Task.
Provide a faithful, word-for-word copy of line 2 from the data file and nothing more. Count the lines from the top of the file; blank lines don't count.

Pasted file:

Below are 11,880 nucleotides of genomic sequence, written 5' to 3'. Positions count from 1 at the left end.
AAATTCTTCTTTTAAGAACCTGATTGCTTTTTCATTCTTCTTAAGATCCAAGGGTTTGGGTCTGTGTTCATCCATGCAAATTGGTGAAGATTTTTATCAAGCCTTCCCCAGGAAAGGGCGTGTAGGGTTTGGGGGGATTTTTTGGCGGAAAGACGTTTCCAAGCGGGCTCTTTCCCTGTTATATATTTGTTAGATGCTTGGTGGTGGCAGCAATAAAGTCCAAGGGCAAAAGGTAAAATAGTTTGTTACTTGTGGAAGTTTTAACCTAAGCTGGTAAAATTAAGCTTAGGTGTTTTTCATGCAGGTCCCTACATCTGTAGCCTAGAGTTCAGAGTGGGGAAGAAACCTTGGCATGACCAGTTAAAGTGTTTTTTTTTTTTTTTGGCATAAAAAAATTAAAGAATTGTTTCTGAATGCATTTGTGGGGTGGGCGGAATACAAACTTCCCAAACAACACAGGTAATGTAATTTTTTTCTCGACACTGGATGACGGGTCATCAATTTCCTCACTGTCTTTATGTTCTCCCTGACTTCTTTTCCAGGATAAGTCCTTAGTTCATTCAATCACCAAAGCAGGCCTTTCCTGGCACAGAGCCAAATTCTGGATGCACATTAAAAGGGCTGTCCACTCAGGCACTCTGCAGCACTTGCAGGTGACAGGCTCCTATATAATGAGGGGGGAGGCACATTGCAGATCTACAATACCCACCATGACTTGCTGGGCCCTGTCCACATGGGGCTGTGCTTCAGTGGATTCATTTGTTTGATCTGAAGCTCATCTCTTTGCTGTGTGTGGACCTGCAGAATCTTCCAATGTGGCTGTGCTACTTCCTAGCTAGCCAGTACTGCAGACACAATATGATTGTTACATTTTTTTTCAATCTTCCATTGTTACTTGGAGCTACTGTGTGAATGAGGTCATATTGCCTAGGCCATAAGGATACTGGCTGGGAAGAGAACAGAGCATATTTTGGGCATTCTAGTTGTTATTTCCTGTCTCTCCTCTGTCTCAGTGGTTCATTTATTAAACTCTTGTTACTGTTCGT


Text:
AAATTCTTCTTTTAAGAACCTGATTGCTTTTTCATTCTTCTTAAGATCCAAGGGTTTGGGTCTGTGTTCATCCATGCAAATTGGTGAAGATTTTTATCAAGCCTTCCCCAGGAAAGGGCGTGTAGGGTTTGGGGGGATTTTTTGGCGGAAAGACGTTTCCAAGCGGGCTCTTTCCCTGTTATATATTTGTTAGATGCTTGGTGGTGGCAGCAATAAAGTCCAAGGGCAAAAGGTAAAATAGTTTGTTACTTGTGGAAGTTTTAACCTAAGCTGGTAAAATTAAGCTTAGGTGTTTTTCATGCAGGTCCCTACATCTGTAGCCTAGAGTTCAGAGTGGGGAAGAAACCTTGGCATGACCAGTTAAAGTGTTTTTTTTTTTTTTTGGCATAAAAAAATTAAAGAATTGTTTCTGAATGCATTTGTGGGGTGGGCGGAATACAAACTTCCCAAACAACACAGGTAATGTAATTTTTTTCTCGACACTGGATGACGGGTCATCAATTTCCTCACTGTCTTTATGTTCTCCCTGACTTCTTTTCCAGGATAAGTCCTTAGTTCATTCAATCACCAAAGCAGGCCTTTCCTGGCACAGAGCCAAATTCTGGATGCACATTAAAAGGGCTGTCCACTCAGGCACTCTGCAGCACTTGCAGGTGACAGGCTCCTATATAATGAGGGGGGAGGCACATTGCAGATCTACAATACCCACCATGACTTGCTGGGCCCTGTCCACATGGGGCTGTGCTTCAGTGGATTCATTTGTTTGATCTGAAGCTCATCTCTTTGCTGTGTGTGGACCTGCAGAATCTTCCAATGTGGCTGTGCTACTTCCTAGCTAGCCAGTACTGCAGACACAATATGATTGTTACATTTTTTTTCAATCTTCCATTGTTACTTGGAGCTACTGTGTGAATGAGGTCATATTGCCTAGGCCATAAGGATACTGGCTGGGAAGAGAACAGAGCATATTTTGGGCATTCTAGTTGTTATTTCCTGTCTCTCCTCTGTCTCAGTGGTTCATTTATTAAACTCTTGTTACTGTTCGT